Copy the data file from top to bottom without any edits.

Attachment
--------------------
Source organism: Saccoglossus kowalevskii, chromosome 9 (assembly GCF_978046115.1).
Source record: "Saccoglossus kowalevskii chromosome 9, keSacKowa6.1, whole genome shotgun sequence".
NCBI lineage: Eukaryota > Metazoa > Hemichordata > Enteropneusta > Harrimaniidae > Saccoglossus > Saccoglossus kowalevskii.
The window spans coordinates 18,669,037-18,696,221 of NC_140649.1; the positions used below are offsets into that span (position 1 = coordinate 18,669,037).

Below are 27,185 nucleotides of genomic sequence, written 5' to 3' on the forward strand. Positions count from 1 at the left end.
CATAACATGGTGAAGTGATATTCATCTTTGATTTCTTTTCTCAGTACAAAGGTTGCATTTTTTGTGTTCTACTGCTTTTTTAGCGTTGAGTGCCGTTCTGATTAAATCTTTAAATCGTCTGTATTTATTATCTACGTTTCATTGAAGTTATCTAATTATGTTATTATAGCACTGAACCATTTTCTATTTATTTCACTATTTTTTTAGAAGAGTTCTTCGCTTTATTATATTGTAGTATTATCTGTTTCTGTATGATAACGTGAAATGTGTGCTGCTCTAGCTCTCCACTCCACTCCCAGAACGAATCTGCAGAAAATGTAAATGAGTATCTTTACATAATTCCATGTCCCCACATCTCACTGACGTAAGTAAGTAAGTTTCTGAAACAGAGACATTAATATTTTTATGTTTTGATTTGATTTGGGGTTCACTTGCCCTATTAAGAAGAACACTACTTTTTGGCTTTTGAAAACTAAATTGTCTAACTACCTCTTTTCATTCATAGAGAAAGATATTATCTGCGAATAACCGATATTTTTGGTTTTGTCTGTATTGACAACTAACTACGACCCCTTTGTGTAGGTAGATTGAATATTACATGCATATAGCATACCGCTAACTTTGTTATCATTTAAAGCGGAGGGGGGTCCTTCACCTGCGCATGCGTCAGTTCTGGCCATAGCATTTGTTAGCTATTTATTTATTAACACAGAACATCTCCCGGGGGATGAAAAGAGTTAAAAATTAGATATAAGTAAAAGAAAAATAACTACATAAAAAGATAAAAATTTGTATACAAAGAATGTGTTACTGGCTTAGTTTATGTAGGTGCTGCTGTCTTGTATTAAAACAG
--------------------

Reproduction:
Source organism: Saccoglossus kowalevskii, chromosome 9 (assembly GCF_978046115.1).
Source record: "Saccoglossus kowalevskii chromosome 9, keSacKowa6.1, whole genome shotgun sequence".
NCBI lineage: Eukaryota > Metazoa > Hemichordata > Enteropneusta > Harrimaniidae > Saccoglossus > Saccoglossus kowalevskii.
The window spans coordinates 18,669,037-18,696,221 of NC_140649.1; the positions used below are offsets into that span (position 1 = coordinate 18,669,037).

Below are 27,185 nucleotides of genomic sequence, written 5' to 3' on the forward strand. Positions count from 1 at the left end.
CATAACATGGTGAAGTGATATTCATCTTTGATTTCTTTTCTCAGTACAAAGGTTGCATTTTTTGTGTTCTACTGCTTTTTTAGCGTTGAGTGCCGTTCTGATTAAATCTTTAAATCGTCTGTATTTATTATCTACGTTTCATTGAAGTTATCTAATTATGTTATTATAGCACTGAACCATTTTCTATTTATTTCACTATTTTTTTAGAAGAGTTCTTCGCTTTATTATATTGTAGTATTATCTGTTTCTGTATGATAACGTGAAATGTGTGCTGCTCTAGCTCTCCACTCCACTCCCAGAACGAATCTGCAGAAAATGTAAATGAGTATCTTTACATAATTCCATGTCCCCACATCTCACTGACGTAAGTAAGTAAGTTTCTGAAACAGAGACATTAATATTTTTATGTTTTGATTTGATTTGGGGTTCACTTGCCCTATTAAGAAGAACACTACTTTTTGGCTTTTGAAAACTAAATTGTCTAACTACCTCTTTTCATTCATAGAGAAAGATATTATCTGCGAATAACCGATATTTTTGGTTTTGTCTGTATTGACAACTAACTACGACCCCTTTGTGTAGGTAGATTGAATATTACATGCATATAGCATACCGCTAACTTTGTTATCATTTAAAGCGGAGGGGGGTCCTTCACCTGCGCATGCGTCAGTTCTGGCCATAGCATTTGTTAGCTATTTATTTATTAACACAGAACATCTCCCGGGGGATGAAAAGAGTTAAAAATTAGATATAAGTAAAAGAAAAATAACTACATAAAAAGATAAAAATTTGTATACAAAGAATGTGTTACTGGCTTAGTTTATGTAGGTGCTGCTGTCTTGTATTAAAACAG